Tooth Fairy Jasmine and new Tooth Fairy Carli celebrate National Children’s Dental Health Month with a visit to Seattle’s favorite children’s museum.
To celebrate its reopening and In support of National Children’s Dental Health Month, the Seattle Children’s Museum invited the Tooth Fairy Experience to the museum on February 25.
“We create and maintain museum spaces, events and programs that are inclusive, engaging, playful and fun for all of the region’s kids and families,” said Seattle Children’s Museum Education and Programs Manager Ashlin Lee. “We have a very diverse group of visitors and having the Tooth Fairies in really adds to the experience of our guests, in addition to educating them on how to take care of their teeth.”
Led by the Tooth Fairies, more than 100 visitors attended one of three story time sessions of oral health education books and a demonstration on proper oral hygiene to brush, floss, and smile. Between readings, the Tooth Fairies interacted with the hundreds of visitors throughout the museum and spent dedicated time on coloring activities with the youth, too.
“Having the Tooth Fairies talking to the kids is magical! The Tooth Fairies are fun, energetic, and reach a large audience in a short time. They brought more visitors into the reading room. It really helped our visitors get the full experience and really grasp what they were teaching about oral health,” said Lee.
Through our community partnerships, Delta Dental of Washington and Arcora Foundation help expand access to dental care across Washington state. Our community partnerships encourage youth to establish good, lifelong oral health practices.
The Tooth Fairy Experience collaborated with the Seattle Children’s Museum to support National Children’s Dental Health Month, continuing our ongoing mission to encourage youth to establish good, lifelong oral, and overall, health practices and to reach as many Washington residents as possible. Additionally, the visit helped celebrate the children museum’s reopening since the pandemic when access to oral health education was limited and less accessible to underserved populations.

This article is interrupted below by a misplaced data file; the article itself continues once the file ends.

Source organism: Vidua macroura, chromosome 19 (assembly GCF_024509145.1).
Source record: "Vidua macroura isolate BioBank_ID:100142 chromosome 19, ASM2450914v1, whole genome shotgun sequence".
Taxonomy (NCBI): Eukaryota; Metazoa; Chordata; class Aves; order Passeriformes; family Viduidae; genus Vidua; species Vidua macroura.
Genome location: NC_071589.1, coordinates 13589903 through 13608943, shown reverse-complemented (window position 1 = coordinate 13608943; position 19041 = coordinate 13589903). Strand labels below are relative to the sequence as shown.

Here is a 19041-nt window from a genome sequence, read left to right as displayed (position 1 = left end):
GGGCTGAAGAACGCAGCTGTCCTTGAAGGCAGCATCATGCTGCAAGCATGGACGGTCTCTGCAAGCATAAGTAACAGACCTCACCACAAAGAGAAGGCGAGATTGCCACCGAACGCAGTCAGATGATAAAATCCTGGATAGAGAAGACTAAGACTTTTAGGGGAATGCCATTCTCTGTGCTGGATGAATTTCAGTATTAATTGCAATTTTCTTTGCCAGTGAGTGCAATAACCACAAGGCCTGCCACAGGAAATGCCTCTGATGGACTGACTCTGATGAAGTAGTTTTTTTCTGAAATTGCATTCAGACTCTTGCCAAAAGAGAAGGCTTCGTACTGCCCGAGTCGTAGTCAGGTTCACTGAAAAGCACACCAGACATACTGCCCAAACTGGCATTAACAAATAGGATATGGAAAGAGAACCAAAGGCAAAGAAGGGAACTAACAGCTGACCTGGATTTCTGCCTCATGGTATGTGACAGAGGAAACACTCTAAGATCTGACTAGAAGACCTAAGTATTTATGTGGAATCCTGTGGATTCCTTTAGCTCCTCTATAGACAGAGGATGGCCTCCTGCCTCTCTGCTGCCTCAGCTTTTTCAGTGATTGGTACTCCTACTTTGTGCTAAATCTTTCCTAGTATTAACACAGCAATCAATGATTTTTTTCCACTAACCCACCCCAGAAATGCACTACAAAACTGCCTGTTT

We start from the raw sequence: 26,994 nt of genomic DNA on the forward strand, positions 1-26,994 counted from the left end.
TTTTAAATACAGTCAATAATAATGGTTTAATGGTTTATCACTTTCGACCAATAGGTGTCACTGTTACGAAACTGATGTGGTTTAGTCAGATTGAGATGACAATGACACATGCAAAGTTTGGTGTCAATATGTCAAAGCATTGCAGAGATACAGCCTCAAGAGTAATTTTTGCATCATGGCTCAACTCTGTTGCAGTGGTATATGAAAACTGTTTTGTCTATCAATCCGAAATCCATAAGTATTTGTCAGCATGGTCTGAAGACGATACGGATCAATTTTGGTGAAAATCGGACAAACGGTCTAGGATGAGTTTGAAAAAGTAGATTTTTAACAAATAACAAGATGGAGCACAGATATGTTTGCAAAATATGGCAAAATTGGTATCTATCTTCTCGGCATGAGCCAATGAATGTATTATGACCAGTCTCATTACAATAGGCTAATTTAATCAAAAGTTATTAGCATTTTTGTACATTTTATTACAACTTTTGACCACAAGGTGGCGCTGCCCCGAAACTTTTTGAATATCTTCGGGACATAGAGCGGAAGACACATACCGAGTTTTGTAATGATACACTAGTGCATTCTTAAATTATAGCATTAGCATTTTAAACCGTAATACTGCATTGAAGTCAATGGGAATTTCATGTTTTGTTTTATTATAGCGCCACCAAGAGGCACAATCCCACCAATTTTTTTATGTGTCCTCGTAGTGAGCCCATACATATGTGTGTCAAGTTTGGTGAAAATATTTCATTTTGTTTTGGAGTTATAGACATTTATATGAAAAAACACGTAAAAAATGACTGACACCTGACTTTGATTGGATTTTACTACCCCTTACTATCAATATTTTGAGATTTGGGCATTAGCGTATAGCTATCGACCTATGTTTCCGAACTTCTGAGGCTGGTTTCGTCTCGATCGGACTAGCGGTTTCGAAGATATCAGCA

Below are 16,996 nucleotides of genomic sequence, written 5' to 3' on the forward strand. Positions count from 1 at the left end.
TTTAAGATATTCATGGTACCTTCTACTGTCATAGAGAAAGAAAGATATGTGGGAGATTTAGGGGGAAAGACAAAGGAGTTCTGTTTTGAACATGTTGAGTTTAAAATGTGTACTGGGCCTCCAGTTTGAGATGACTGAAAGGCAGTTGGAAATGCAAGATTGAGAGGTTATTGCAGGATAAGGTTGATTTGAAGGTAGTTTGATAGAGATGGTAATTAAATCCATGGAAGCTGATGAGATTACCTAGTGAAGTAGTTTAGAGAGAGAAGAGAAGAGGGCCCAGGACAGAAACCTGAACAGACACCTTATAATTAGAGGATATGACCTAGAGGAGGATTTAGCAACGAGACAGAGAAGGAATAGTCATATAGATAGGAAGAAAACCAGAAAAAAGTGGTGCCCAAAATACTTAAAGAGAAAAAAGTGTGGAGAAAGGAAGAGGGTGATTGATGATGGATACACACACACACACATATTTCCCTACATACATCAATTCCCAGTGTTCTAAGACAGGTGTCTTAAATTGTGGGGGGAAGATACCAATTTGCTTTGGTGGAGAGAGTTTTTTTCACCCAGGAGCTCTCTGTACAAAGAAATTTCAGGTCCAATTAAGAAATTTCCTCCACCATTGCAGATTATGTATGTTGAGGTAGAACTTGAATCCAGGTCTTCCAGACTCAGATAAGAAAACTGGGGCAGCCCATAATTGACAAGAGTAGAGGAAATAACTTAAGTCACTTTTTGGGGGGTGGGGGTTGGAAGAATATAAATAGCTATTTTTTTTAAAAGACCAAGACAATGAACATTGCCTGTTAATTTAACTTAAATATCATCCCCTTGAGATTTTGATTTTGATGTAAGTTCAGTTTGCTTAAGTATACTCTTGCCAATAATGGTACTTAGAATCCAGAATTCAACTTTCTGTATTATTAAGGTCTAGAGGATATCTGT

In a statement to the U.S. Department of Health and Human Services and Office of the National Coordinator for Health Information Technology, the pandemic workgroup urged agencies to prioritize oral health and to recognize it as integral to overall health.
"The pandemic has clearly shown that oral health inequities in our nation are profound," the groups wrote. "Access to oral health care remains out of reach for low-income families and individuals, communities of color, tribal communities and many rural communities."
“We loved having Delta Dental of Washington’s tooth fairies visit us again,” said Lee, referring to a special member event from the Delta Dental of Washington Tooth Fairy last Halloween, “and more interactive and playful learning for all of our museum visitors since the pandemic is certainly welcomed!”
For more information on Seattle Children’s Museum, please visit SeattleChildrensMuseum.org